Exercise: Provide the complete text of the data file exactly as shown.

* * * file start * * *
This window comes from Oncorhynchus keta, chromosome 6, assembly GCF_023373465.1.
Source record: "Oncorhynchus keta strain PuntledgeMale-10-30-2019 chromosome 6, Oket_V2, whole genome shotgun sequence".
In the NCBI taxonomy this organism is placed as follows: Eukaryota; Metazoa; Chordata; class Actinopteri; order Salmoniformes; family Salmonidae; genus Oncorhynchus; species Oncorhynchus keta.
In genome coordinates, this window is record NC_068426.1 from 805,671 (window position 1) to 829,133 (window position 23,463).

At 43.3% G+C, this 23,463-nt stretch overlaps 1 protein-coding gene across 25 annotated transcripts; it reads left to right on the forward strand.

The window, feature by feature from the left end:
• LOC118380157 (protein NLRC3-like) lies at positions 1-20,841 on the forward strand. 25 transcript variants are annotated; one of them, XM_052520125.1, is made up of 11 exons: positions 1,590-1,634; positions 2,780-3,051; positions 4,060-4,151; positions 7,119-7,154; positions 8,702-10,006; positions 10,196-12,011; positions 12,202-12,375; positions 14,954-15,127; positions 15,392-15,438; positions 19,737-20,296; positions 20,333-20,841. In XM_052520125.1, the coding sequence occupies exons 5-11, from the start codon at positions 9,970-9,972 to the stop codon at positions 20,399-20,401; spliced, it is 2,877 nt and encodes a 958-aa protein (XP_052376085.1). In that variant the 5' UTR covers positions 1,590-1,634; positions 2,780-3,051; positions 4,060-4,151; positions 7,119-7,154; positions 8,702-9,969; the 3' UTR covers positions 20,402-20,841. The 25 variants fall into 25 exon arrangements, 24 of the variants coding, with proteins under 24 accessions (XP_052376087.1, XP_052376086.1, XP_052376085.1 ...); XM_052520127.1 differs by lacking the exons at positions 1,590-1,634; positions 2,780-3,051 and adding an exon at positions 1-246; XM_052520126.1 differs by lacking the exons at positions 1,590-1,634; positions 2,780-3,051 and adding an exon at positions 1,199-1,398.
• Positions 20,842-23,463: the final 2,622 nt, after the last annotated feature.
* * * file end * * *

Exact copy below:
This window comes from Oncorhynchus keta, chromosome 6, assembly GCF_023373465.1.
Source record: "Oncorhynchus keta strain PuntledgeMale-10-30-2019 chromosome 6, Oket_V2, whole genome shotgun sequence".
In the NCBI taxonomy this organism is placed as follows: Eukaryota; Metazoa; Chordata; class Actinopteri; order Salmoniformes; family Salmonidae; genus Oncorhynchus; species Oncorhynchus keta.
In genome coordinates, this window is record NC_068426.1 from 805,671 (window position 1) to 829,133 (window position 23,463).

At 43.3% G+C, this 23,463-nt stretch overlaps 1 protein-coding gene across 25 annotated transcripts; it reads left to right on the forward strand.

The window, feature by feature from the left end:
• LOC118380157 (protein NLRC3-like) lies at positions 1-20,841 on the forward strand. 25 transcript variants are annotated; one of them, XM_052520125.1, is made up of 11 exons: positions 1,590-1,634; positions 2,780-3,051; positions 4,060-4,151; positions 7,119-7,154; positions 8,702-10,006; positions 10,196-12,011; positions 12,202-12,375; positions 14,954-15,127; positions 15,392-15,438; positions 19,737-20,296; positions 20,333-20,841. In XM_052520125.1, the coding sequence occupies exons 5-11, from the start codon at positions 9,970-9,972 to the stop codon at positions 20,399-20,401; spliced, it is 2,877 nt and encodes a 958-aa protein (XP_052376085.1). In that variant the 5' UTR covers positions 1,590-1,634; positions 2,780-3,051; positions 4,060-4,151; positions 7,119-7,154; positions 8,702-9,969; the 3' UTR covers positions 20,402-20,841. The 25 variants fall into 25 exon arrangements, 24 of the variants coding, with proteins under 24 accessions (XP_052376087.1, XP_052376086.1, XP_052376085.1 ...); XM_052520127.1 differs by lacking the exons at positions 1,590-1,634; positions 2,780-3,051 and adding an exon at positions 1-246; XM_052520126.1 differs by lacking the exons at positions 1,590-1,634; positions 2,780-3,051 and adding an exon at positions 1,199-1,398.
• Positions 20,842-23,463: the final 2,622 nt, after the last annotated feature.